U.S. Department of Energy Energy Efficiency and Renewable Energy

Specify Contractor Requirements for Property-Assessed Clean Energy Financing Program

The twelfth step in the process to launch a commercial property-assessed clean energy (PACE) financing program involves specifying the requirements for energy auditors and contractors to participate in the program.

The commercial building energy audit market is fragmented, with no universally accepted standards for auditors. As a result, a commercial PACE program cannot point to a single accreditation that auditors be required to have. In the absence of a single accreditation, PACE programs best serve their participants by providing them with a list of recommended licenses/credentials to seek in a contractor’s team, along with questions to ask about their experience and what they will deliver to the client (the property owner seeking clean energy improvements). A sample list is provided in Finding a Qualified Energy Auditor.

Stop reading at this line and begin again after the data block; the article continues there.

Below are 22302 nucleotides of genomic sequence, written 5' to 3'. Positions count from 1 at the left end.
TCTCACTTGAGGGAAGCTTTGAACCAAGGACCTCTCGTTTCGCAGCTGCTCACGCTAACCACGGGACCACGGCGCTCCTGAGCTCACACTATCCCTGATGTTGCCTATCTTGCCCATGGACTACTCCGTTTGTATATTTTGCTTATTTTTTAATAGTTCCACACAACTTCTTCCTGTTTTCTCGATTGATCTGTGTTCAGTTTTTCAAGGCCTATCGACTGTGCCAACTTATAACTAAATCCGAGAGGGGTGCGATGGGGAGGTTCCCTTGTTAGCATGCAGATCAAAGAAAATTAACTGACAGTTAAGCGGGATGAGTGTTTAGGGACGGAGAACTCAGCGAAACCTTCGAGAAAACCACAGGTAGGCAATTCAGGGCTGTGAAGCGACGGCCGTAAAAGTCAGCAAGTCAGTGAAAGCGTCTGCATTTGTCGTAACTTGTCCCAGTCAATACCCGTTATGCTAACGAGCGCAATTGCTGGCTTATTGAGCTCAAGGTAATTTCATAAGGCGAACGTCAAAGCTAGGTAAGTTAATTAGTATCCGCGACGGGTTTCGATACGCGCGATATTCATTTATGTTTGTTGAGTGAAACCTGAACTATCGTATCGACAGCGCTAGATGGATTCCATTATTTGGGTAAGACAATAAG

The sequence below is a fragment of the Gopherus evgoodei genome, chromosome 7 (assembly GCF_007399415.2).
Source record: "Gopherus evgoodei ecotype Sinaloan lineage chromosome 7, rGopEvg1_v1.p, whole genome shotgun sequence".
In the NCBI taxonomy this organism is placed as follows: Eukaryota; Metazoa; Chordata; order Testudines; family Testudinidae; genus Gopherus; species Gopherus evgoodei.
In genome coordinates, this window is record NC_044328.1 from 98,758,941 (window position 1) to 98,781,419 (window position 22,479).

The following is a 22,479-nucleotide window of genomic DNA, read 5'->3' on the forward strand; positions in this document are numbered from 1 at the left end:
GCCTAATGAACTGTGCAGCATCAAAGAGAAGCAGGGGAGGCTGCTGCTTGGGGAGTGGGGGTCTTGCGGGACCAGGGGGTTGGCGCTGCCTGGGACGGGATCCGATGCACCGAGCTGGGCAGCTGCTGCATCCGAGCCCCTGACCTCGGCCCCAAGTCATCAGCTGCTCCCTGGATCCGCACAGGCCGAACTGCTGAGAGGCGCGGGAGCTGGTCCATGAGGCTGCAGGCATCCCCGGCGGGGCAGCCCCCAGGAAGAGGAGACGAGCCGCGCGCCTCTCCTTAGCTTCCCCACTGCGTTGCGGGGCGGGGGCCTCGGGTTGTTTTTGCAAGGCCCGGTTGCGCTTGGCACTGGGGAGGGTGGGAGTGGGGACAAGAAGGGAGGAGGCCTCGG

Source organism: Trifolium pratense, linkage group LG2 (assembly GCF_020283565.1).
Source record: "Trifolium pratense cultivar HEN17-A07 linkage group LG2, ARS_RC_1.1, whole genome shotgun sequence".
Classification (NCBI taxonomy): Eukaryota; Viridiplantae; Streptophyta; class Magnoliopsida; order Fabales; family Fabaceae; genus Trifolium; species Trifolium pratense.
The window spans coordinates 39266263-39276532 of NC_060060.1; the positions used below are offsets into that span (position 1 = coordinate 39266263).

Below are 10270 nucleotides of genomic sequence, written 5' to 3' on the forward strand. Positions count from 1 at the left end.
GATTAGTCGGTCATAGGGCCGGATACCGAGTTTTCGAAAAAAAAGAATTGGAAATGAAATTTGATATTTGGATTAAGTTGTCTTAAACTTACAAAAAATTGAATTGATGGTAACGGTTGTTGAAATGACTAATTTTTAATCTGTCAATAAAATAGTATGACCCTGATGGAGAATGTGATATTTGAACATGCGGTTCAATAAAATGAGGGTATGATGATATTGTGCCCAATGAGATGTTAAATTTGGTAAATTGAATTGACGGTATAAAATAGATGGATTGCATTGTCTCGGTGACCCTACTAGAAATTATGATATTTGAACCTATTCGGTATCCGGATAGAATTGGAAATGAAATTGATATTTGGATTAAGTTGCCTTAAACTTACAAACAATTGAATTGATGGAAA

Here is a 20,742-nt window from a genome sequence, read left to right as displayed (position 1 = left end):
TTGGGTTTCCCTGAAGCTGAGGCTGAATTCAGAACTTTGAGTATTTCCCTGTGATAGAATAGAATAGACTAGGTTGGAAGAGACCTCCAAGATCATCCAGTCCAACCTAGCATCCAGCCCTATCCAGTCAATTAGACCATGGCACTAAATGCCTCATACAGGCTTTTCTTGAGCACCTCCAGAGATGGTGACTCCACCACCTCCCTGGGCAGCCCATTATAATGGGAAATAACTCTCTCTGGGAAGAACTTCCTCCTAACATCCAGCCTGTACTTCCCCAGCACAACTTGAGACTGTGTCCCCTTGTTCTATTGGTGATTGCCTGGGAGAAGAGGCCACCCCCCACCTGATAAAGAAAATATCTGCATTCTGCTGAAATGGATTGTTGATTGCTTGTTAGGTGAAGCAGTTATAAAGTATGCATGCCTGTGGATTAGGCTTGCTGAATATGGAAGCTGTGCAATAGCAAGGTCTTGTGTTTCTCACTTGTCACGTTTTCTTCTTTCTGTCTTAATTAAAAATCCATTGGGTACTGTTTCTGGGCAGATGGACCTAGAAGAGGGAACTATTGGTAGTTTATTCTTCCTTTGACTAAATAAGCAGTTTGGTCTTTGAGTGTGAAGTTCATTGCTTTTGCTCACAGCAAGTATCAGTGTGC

Minimum requirements for energy audit and energy service contractors seeking to participate in the program and be included in the list of eligible contractors should include:

  • Hold licenses for the type of work they are doing, if any are required
  • Get permits for any work that they do that requires a permit
  • Attend a contractor information session where they learn specifics about the PACE program
  • Sign a program terms and code of ethics agreement
  • Have proven experience and references.

If a contractor does not adhere to the program’s terms and conditions for participation or fails to maintain passing scores on quality assurance inspections, that contractor should be delisted and ineligible to perform work for current and future PACE program applicants.

Aside from providing a list of contractors that meet the general requirements for program participation, PACE programs may wish to avoid “endorsing” specific contractors because doing so could increase the program’s (and, therefore, the local government’s) legal liability if a participant has a problem with those contractors. To maintain good relationships with all contractors and build trust with the public, a commercial PACE program should remain neutral on service providers and, instead, set a reasonably high qualifications bar and work to foster a fair, competitive marketplace.